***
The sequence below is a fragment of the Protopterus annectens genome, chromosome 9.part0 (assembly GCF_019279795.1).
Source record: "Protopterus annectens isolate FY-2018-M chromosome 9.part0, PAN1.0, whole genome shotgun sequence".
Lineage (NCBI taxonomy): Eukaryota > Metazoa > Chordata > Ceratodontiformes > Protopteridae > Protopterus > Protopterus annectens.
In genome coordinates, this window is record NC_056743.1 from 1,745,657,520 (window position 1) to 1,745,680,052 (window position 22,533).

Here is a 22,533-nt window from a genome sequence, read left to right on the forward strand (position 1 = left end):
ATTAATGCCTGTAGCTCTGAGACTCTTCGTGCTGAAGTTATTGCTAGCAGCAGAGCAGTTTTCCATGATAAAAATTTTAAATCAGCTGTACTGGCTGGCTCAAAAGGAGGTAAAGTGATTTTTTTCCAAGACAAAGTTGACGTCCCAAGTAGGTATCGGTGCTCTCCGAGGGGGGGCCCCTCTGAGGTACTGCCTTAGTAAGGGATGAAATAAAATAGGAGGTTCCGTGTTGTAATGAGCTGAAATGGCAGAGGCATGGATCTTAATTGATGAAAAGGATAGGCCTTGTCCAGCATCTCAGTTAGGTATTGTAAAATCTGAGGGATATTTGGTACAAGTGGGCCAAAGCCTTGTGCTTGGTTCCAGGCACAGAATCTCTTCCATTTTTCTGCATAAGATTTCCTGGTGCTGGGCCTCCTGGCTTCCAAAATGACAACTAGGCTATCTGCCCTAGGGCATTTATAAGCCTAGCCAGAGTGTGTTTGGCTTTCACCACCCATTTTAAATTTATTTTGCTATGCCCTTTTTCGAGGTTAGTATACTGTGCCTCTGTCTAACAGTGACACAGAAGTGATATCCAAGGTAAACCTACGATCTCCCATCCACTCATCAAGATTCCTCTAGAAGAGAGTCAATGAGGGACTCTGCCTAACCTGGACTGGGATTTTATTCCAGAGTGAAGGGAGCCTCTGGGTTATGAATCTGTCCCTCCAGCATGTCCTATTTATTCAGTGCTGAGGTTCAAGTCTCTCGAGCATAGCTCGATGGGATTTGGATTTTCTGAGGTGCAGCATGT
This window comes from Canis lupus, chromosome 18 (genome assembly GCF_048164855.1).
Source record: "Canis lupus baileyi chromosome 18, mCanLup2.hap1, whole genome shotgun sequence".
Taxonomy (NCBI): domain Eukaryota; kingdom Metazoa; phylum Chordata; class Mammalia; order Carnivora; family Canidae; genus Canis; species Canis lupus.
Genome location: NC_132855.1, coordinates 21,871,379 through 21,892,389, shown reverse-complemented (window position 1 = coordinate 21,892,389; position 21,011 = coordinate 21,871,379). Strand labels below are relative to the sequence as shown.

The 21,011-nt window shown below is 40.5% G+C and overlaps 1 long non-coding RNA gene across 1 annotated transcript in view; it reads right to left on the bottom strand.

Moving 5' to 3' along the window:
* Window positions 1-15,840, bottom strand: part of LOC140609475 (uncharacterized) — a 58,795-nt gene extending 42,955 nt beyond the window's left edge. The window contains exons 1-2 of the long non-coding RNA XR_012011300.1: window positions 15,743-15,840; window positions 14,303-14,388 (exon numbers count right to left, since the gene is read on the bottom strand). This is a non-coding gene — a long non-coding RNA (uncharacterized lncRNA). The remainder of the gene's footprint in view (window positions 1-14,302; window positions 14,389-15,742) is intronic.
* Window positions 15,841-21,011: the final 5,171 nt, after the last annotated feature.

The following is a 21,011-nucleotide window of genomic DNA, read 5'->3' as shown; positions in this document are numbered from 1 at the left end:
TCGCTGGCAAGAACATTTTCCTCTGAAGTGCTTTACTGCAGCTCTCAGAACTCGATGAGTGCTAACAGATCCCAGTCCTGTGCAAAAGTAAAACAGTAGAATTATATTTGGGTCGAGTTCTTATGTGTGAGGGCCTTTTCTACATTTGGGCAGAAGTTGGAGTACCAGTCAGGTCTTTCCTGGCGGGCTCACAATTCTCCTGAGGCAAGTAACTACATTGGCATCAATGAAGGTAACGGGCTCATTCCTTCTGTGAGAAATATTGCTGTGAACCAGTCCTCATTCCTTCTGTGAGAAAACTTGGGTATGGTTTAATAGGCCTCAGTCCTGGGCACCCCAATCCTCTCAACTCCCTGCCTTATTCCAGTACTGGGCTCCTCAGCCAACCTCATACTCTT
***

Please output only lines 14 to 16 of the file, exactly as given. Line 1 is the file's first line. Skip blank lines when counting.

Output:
* Window positions 15,841-21,011: the final 5,171 nt, after the last annotated feature.

The following is a 21,011-nucleotide window of genomic DNA, read 5'->3' as shown; positions in this document are numbered from 1 at the left end:
TCGCTGGCAAGAACATTTTCCTCTGAAGTGCTTTACTGCAGCTCTCAGAACTCGATGAGTGCTAACAGATCCCAGTCCTGTGCAAAAGTAAAACAGTAGAATTATATTTGGGTCGAGTTCTTATGTGTGAGGGCCTTTTCTACATTTGGGCAGAAGTTGGAGTACCAGTCAGGTCTTTCCTGGCGGGCTCACAATTCTCCTGAGGCAAGTAACTACATTGGCATCAATGAAGGTAACGGGCTCATTCCTTCTGTGAGAAATATTGCTGTGAACCAGTCCTCATTCCTTCTGTGAGAAAACTTGGGTATGGTTTAATAGGCCTCAGTCCTGGGCACCCCAATCCTCTCAACTCCCTGCCTTATTCCAGTACTGGGCTCCTCAGCCAACCTCATACTCTT